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May 11, 2016, 06:07 PM
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Question

Tubes for Carbon Fiber Spars (in removable wings)


Hi,

Simple question but important nonetheless. I am building an aircraft this summer that features removable wings. The design is mostly done, but I need to figure out the wing removal part. Since this plane is built-up balsa/bass construction, I need something to run through the spars that can serve as a guide for the 5mm OD carbon fiber spar. Obviously, I need some type of tube that is slightly over 5mm ID (or exactly 5mm ID, in which case I could sand down the CF somewhat.)

Any ideas on this? What do people use? Where do ARF manufacturers get these tubes?

Thanks!

Jim
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May 12, 2016, 06:16 AM
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I'm planning a similar feature for my new build. I got both carbon tubes at
my local hobby shop. Not a perfect fit, but with some shims it should be a firm, smooth fit.

My design has a glued-in smaller tube through the center section at 90 degrees to everything.
The wings will have the outer tube part-way out the wingspan, at an angle highest inboard
to establish the dihedral angle, passing through holes in the ribs just behind the main spar.
Bonded to both ribs and spar, nothing will be moving.

Support for the "round the tube" axis will be small hardwood dowels fore and aft at the inside rib
into the fuselage; all held in place when installed by a screw from the inside into a thread into
the wing root. Torque from the wing-tip lift should bind the tubes on the inside with friction, so
all else is there to hold position.

Hope this helps.

Robyn
May 12, 2016, 02:15 PM
An itch?. Scratch build.
eflightray's Avatar
I generally use paper tubes as 'guides' through the ribs, the ribs and the main spar do all the load work.


Ray.
May 12, 2016, 03:43 PM
Registered User
Thread OP
Thanks guys, both good suggestions. I tried a method similar to Robyn's, but the issue with that is it's not always easy to find CF rods with inner diameters equal to the necessary outer diameter.

That paper tube method looks plausible though. I may give that a try later.

Thanks!
May 13, 2016, 10:09 PM
Registered User

google is your friend


Google "telescoping carbon fiber tubes". There are a bunch of vendors out there. D.H.
May 13, 2016, 11:01 PM
The Junk Man
The soaring community has making glass sockets for carbon tubes down to a science. Check them out for a bunch of "how to" posts.

Tom
May 23, 2016, 07:55 PM
Registered User

paper guide tubes


Hello Jim,
This is probably late but I just found your thread. I use two or three layers of printer paper to make my tubes and then tie them to the ribs, spars and-or spar webs for support. Almost all of the loads are transferred to the wing and not the tubing. The following is what I do;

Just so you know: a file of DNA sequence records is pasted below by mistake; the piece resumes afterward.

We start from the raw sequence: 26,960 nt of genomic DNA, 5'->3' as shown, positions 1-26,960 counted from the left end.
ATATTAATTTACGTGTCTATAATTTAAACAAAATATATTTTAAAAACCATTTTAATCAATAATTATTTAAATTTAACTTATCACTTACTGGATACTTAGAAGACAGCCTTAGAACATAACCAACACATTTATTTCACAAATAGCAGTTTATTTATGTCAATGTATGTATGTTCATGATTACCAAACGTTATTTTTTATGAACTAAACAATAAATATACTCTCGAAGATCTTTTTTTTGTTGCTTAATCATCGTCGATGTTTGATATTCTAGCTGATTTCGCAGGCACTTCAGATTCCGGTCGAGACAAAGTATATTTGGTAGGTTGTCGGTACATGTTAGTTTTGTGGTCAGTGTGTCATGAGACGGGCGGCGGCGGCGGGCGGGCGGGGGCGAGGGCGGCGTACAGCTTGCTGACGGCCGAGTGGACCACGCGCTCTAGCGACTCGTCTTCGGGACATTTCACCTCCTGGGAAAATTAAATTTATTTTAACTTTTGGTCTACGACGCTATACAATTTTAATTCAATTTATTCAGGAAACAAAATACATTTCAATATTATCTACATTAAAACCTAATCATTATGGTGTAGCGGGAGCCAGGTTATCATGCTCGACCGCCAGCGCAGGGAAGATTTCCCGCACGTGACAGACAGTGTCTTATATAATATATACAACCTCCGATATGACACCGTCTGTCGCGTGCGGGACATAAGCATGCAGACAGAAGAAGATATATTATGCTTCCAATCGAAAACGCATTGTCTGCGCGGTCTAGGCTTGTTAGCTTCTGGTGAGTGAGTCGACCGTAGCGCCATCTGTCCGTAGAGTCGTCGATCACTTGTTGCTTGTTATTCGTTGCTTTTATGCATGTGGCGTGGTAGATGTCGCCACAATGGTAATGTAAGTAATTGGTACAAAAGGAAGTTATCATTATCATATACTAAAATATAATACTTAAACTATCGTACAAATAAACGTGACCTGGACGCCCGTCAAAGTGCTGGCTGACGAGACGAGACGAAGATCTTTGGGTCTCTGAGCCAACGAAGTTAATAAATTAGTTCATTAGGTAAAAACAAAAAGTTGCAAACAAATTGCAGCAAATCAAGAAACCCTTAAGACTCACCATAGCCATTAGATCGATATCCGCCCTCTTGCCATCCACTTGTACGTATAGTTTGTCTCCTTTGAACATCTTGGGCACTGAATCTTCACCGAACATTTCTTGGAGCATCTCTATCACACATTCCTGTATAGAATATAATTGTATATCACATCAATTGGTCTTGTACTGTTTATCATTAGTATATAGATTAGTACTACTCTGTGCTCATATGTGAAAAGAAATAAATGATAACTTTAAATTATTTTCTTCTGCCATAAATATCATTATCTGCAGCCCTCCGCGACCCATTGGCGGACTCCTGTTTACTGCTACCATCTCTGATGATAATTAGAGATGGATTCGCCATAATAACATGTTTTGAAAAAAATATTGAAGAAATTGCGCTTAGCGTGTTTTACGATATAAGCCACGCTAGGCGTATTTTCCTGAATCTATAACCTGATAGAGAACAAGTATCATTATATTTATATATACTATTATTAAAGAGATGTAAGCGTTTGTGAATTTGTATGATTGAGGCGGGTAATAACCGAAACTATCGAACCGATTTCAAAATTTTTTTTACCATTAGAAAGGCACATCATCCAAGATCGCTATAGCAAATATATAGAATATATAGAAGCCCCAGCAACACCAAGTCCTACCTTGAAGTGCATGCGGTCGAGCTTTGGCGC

Place a towel on your work bench for a softer surface. Using your joiner (carbon fibre, aluminium tubes or dowel) as a tool, place a sheet of copier paper on the towel, roll the joiner over the paper several times. The paper will curl on its own.

Now wrap the paper tightly around the joiner forming a tube. Mark the width of the paper to get the number of layers you want, unwrap the paper and cut it to width.

Re-wrap the paper to a tight fit. You can use a slight twisting motion to make the paper tubing a very tight fit with no slop. When you are satisfied with the fit ( your joiner should slide in and out with only a bit of friction), lay your joiner- tubing on a hard surface, unroll about a half inch of paper and apply some glue with a glue stick...Elmers, ect. Re-wrap the edge to the paper tube and press the glue into the paper.

Retract the joiner inside the paper tube and carefully apply a small drop of thin super glue to the inside over-lap. Take care not to glue your joiner to the paper. After the glue has cured, repeat at the other end. Remove the joiner and apply thin SG to the outer over-lap. Cut the paper tubing to length, glueing the inner over-lap the same as before.

I have used this method on power aircraft up to 70 inch span and gliders over 100 inches, using spar joiners up to 1 inch in diameter. The paper will take any glue and has held up well over the years.

Paul
Aug 07, 2016, 12:44 AM
Registered User
I got mine at Rock West. I like how they give some reference data for most of their tubes (only for standard modulus tubes. None for intermediate modulus yet). I just do a simple stress calculation (sigma=M*y/I) to make sure the expect stress level is less than the flexural strength with a factor of safety.

Plenty of other places also sell tubes but not too many give the technical data.


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